autismbooks

Writer, Elizabeth Stone, once described having children as  “forever having your heart go walking around outside your body.” My boy and I shared the same anxious heart as I began searching for answers from pediatricians, child psychologists, behavior and occupational therapists.  At the age of 2 ½, my sweet boy was diagnosed with high-functioning autism.  And while this journey has been difficult at times, especially in those early years, it has also served as a training ground for strength, perseverance, joy and celebration as we experience God’s love through the hands and hearts of those who travel along beside us.

Being the parent of a special needs child often means chronic sleep deprivation and countless hours researching in the desperate effort to understand and make the best decisions for early intervention.  It is easy to become so focused on these aspects, that we lose our true selves somewhere in the mad dash to special schools and multiple therapies all over (and out of) town.  Even play with a special needs child requires work!  It is no wonder that when we do finagle some quiet-time for ourselves, we sit with grieving hearts, trying to remember who we are beyond the Special Needs Mom title.

Spread Joy
Spread Joy

For me, art has played an integral role in healing my own worn-out, anxious heart.  Integrating art and creativity into our daily lives fosters the opportunity to reconnect with our own inner child, that child of God who runs and laughs and feels joy spontaneously.  When we get out of our own heads and back in touch with our true essence, we are better able to connect with God, the Source for inspiration and energy that we so desperately need.  Yes, our children need our intellect.  They need us to be their advocates. Even more, they need our hearts and the joy that God has placed inside them.  Joy that offers healing for ourselves and our children.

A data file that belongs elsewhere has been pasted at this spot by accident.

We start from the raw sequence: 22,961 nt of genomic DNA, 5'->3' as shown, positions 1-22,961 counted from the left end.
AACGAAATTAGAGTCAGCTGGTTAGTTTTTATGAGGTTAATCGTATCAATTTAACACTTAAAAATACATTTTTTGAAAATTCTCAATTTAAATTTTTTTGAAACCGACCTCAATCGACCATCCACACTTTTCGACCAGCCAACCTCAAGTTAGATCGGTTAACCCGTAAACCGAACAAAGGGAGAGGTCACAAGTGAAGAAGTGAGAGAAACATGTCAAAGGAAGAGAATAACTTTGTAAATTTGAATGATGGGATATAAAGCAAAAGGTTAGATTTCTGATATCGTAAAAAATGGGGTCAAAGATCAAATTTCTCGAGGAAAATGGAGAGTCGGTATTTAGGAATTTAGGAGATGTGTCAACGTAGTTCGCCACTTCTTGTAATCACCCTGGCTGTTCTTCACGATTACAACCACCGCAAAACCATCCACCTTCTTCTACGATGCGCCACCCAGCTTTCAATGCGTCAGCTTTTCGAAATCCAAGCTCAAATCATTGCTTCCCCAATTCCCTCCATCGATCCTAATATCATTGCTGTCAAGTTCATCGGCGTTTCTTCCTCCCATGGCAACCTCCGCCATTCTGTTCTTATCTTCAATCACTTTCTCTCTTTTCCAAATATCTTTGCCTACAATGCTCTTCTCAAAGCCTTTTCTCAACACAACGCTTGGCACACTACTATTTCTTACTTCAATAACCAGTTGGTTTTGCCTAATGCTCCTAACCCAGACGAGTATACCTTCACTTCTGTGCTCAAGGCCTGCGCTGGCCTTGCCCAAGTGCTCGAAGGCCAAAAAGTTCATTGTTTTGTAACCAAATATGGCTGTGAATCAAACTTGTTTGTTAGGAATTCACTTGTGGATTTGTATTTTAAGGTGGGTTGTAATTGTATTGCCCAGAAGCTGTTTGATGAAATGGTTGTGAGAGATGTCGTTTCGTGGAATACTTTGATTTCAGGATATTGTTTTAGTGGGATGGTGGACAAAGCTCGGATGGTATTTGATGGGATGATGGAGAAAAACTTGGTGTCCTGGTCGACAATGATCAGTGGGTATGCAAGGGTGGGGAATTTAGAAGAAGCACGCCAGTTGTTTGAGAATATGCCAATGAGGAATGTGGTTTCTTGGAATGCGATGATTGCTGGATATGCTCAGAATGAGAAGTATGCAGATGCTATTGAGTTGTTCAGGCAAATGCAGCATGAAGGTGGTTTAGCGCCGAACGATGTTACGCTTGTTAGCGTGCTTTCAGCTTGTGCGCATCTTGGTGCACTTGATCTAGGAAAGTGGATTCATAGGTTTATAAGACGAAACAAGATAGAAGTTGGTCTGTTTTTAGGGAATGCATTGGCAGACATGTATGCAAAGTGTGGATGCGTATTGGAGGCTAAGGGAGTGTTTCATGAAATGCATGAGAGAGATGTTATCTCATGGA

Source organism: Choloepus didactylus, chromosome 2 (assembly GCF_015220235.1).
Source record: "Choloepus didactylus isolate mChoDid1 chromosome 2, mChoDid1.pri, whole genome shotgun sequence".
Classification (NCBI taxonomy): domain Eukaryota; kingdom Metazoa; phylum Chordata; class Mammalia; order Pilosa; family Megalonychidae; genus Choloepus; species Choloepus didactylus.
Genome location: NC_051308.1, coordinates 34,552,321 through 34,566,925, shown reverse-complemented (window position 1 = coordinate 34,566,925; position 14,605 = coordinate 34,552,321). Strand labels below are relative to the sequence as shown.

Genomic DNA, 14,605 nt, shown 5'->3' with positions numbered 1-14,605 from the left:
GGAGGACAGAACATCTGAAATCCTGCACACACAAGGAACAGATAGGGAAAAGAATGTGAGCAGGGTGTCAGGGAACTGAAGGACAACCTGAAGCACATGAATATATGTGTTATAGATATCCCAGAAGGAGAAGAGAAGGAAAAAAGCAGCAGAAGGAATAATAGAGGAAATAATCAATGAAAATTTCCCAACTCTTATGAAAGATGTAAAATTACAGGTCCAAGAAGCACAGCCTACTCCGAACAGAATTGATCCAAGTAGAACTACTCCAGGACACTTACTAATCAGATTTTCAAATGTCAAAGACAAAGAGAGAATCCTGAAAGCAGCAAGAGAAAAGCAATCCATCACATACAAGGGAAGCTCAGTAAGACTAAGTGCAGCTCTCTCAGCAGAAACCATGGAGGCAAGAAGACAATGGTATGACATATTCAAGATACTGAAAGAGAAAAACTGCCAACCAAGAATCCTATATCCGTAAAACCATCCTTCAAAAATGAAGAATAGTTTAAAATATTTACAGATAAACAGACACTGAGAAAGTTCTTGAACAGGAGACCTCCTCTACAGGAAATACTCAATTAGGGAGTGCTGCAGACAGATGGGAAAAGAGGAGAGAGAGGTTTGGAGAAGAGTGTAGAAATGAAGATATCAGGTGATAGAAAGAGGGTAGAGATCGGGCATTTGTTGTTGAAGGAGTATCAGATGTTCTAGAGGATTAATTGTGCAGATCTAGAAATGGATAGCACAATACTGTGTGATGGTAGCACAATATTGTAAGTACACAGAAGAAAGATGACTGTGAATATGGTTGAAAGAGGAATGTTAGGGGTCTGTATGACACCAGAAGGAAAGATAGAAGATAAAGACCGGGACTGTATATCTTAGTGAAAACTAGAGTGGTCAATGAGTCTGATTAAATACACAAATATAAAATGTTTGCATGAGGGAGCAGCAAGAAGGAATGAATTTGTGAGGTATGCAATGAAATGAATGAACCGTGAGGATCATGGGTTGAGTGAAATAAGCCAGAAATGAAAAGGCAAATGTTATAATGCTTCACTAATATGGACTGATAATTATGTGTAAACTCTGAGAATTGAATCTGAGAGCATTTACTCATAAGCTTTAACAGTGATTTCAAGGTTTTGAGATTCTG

So, how can you infuse art into your daily life?  Here are a few suggestions to get you started:

  • Grab the crayons and draw or write with your non-dominant hand.  Studies indicate that this practice promotes access to the right-side of the brain which houses functions such as feeling, intuition, creativity, and inner wisdom and spirituality.

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  • Engage your body in joyful movement.  Try dancing to upbeat music while doing chores, such as cleaning the bathroom.

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  • Create a sculpture with air-dry clay or play-dough.  The act of sculpting and kneading releases stress and reminds us of how God created and molded us in his very own image.

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  • Cut-out magazine pictures that “speak” to you and make a collage. Figure-out ways to incorporate one or more of these ideas into the weeks ahead.VisionCollage

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Allow the creativity to flow and you just might discover a deep well of abundance. Abundance that offers sustenance for a tired heart.

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Stu&MeKristin Blankenship is the wife to her husband of 19 years and the mother of  two school-age children, ages 7 and 9. Before having children, she spent the majority of her adult career working in the public schools as an elementary school teacher and guidance counselor. More recently, Kristin ran with the desire to “unleash her inner artist,” and began working with creative coach, Amy Barr.  Through this process, she discovered healing and a renewed joy for life. Currently, Kristin resides in Midlothian, Virginia where she writes of her faith and motherhood at her blog, The Blue Mug, and creates mixed-media art, celebrating the simple beauty of life.